Getting the Klay Thompson Draft Right

It usually takes four to six seasons to finally understand everything a player can do. Can he score? Rebound? Can he absorb pressure? Is he a contact player, tough at the rim? Can he take physical punishment and still score? How is he built mentally? Does he shy away from moments of consequence or attack like a soldier? These are questions that make the NBA draft one of those puzzles you don’t really solve until years pass and players let you know who they are.

In the 2011 draft, Kyrie Irving was the number one pick and nothing in his career so far refutes that. He can drive to the rim and finish. He’s a quality perimeter scorer and a mid-range shooter. He can change directions at the rim and is explosive enough and athletic enough to bypass rim protectors. He is a face of a franchise…well sort of, until LeBron James came back to Cleveland. Kevin Durant, (was he drinking something?), said Kyrie is better than Allen Iverson. But, still, Kyrie is a true number one pick, a player who is arranging the building blocks for a Hall of Fame career punctuated with game winners.

But after the first pick and Kyrie Irving, the draft gets particularly dicey. The last pick in the draft was Jimmy Butler. He was the 30th pick. 30th. Kawhi Leonard, 2014 Finals MVP, was traded on draft night by the Indiana Pacers. Imagine Leonard and Paul George in the same starting lineup.

Other curiosities: Klay Thompson, the best pure scorer of the 2011 draft lottery class was taken 11th. He played college at Washington State and was a scorer there too. So what happened? Team scouts couldn’t stay up late and watch his games on the west coast? Tobias Harris was out of the lottery and he should have been in it. Same with Kenneth Faried who could jump out the gym and has the third most rebounds of anyone in this draft class. The second best rebounder in this draft class, Nikola Vucevic, was thought to be blah.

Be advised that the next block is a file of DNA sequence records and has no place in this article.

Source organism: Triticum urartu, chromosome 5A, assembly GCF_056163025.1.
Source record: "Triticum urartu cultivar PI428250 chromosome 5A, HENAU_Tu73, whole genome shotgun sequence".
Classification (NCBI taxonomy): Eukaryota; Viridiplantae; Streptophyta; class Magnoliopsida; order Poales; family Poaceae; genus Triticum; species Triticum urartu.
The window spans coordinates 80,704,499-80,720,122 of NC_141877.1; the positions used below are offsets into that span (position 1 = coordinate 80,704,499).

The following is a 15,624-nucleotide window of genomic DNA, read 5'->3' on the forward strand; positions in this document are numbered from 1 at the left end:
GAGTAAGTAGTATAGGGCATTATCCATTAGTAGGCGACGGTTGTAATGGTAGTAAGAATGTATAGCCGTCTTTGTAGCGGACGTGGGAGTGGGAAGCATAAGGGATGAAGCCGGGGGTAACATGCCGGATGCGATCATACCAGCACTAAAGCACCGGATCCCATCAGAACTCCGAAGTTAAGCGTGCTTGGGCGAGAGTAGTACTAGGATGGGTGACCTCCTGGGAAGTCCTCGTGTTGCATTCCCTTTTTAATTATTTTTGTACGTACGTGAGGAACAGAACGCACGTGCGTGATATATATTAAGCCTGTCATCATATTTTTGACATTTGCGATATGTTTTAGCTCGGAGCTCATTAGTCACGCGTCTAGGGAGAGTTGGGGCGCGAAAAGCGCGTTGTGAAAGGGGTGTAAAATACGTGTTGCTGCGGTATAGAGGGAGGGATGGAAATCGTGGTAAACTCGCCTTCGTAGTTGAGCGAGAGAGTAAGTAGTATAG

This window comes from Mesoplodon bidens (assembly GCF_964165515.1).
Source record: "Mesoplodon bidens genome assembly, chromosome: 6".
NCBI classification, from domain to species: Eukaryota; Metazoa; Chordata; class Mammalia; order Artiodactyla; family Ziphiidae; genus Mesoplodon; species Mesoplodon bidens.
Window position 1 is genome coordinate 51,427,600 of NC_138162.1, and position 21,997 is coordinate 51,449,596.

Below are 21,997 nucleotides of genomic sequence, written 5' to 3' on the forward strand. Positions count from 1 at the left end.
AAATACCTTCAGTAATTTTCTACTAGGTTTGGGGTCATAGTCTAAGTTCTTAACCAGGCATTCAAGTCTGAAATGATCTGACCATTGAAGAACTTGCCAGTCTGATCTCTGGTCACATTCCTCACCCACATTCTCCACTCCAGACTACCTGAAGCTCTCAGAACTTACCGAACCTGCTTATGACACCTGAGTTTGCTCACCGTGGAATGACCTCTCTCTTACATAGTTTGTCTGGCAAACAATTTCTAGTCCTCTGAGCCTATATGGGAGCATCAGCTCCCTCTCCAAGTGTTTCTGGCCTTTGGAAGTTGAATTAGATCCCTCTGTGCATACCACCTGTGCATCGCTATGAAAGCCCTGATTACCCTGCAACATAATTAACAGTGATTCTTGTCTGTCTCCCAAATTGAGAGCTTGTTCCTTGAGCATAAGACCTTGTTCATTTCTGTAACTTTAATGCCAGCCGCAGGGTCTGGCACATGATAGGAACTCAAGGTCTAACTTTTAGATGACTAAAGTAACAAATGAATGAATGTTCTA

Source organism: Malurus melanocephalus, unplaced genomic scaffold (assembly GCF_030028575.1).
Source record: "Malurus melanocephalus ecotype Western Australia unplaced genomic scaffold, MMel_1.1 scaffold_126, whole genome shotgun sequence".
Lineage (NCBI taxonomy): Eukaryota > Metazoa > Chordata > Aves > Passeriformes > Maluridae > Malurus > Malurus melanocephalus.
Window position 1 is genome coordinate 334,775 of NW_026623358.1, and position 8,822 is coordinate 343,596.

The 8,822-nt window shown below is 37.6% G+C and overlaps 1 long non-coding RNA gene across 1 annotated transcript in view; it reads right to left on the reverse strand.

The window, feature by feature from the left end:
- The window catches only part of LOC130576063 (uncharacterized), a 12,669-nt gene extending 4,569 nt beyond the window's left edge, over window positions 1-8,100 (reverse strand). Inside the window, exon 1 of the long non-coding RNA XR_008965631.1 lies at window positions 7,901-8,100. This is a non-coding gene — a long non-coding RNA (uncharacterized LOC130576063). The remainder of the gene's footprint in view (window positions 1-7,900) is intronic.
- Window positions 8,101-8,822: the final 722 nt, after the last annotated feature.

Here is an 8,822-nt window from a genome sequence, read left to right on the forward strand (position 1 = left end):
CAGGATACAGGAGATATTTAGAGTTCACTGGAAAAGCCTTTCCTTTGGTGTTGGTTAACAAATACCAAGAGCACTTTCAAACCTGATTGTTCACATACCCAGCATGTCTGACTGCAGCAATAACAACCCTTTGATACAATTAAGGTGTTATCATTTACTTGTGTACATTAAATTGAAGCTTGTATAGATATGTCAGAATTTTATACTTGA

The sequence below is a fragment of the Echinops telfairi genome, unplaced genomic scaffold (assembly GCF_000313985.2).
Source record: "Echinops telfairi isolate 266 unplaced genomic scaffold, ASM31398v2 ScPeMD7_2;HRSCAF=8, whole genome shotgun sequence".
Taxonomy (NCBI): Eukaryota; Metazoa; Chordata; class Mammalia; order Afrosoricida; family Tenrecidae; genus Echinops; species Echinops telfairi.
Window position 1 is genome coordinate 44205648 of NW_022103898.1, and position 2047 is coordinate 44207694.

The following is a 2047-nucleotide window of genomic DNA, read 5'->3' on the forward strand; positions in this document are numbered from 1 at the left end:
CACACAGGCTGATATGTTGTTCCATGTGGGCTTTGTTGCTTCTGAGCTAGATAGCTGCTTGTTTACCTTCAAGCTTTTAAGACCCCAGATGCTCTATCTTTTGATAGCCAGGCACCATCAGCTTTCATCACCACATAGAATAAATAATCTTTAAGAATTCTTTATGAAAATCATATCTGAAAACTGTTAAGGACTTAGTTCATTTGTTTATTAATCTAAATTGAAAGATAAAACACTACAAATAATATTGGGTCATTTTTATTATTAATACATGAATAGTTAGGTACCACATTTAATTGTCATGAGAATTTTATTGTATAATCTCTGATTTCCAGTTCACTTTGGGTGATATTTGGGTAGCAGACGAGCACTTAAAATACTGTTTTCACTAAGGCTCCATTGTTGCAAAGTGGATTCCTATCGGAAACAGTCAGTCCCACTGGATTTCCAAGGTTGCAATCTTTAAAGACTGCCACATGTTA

So if we were doing the 2011 draft lottery again, given what we know now, this is how it would look. (Actual draft selections in parentheses).

1. Kyrie Irving (Kyrie Irving): 381 games. 21.6 points. 5.5 assists. Four time All-Star. NBA Champion

2. Kawhi Leonard (Derrick Williams): 398 games. 16.4 points. 6.2 rebounds. Two Time All-Star. NBA Champion. NBA Finals MVP. Two Time Defensive Player of the Year.

3. Klay Thompson (Enes Kanter): 464 games. 19.1 points. 3.3 rebounds. Three Time All-Star. Two-time NBA Champion.

4. Jimmy Butler (Tristan Thompson): 399 games. 15.6 points. 4.8 rebounds. Two Time All-Star.

5. Kemba Walker (Jonas Valanciunas): 443 games. 18.4 points, 5.4 assists. All-Star.

6. Jonas Valanciunas (Jan Vesely): 363 games. 11.5 points. 8.5 rebounds.

7. Tristan Thompson (Bismack Biyombo): 466 games. 9.4 points, 8.6 rebounds. NBA Champion.

8. Enes Kanter (Brandon Knight): 445 games. 11.3 points, 6.7 rebounds.

9. Nikola Vucevic (Kemba Walker): 399 games. 14.6 points, 9.9 rebounds.

10. Kenneth Faried (Jimmer Fredette): 409 games. 11.9 points. 8.5 rebounds.

11. Tobias Harris (Klay Thompson): 384 games. 13.8 points, 5.6 rebounds.

12. Reggie Jackson (Alec Burks): 403 games. 12.2 points, 4.3 assists.

13. Chandler Parsons (Markieff Morris): 374 games. 13.6 points, 4.8.rebounds.

14. Markieff Morris (Marcus Morris): 448 games. 11.9 points, 5.6 rebounds

Most Minutes Played:

1. Klay Thompson

2. Kemba Walker

3. Tristan Thompson

4. Kyrie Irving

5. Jimmy Butler

Best 3- Point Shooters (%)

1. Klay Thompson, 41.9%

2. Kawhi Leonard, 38.8%

3. Kyrie Irving, 38.3%

4. Chandler Parsons, 37.3%

5. Alec Burks, 36.0%

Most Rebounds

1. Tristan Thompson (4,027)

2. Nikola Vucevic (3,954)

3. Kenneth Faried (3,480)

4. Jonas Valanciunas (3,085)

5. Enes Kanter (2,997)

Most Points Scored

1. Klay Thompson, (8,854)

2. Kyrie Irving, (8,232)

3. Kawhi Leonard (6,508)

4. Jimmy Butler (6,208)

5. Brandon Knight (5,820)

Most Assists

1. Kemba Walker, (2,381)

2. Kyrie Irving, (2,114)

3. Reggie Jackson, (1,748)

4. Brandon Knight, (1,629)

5. Jimmy Butler (1,254)  

 

photo via llananba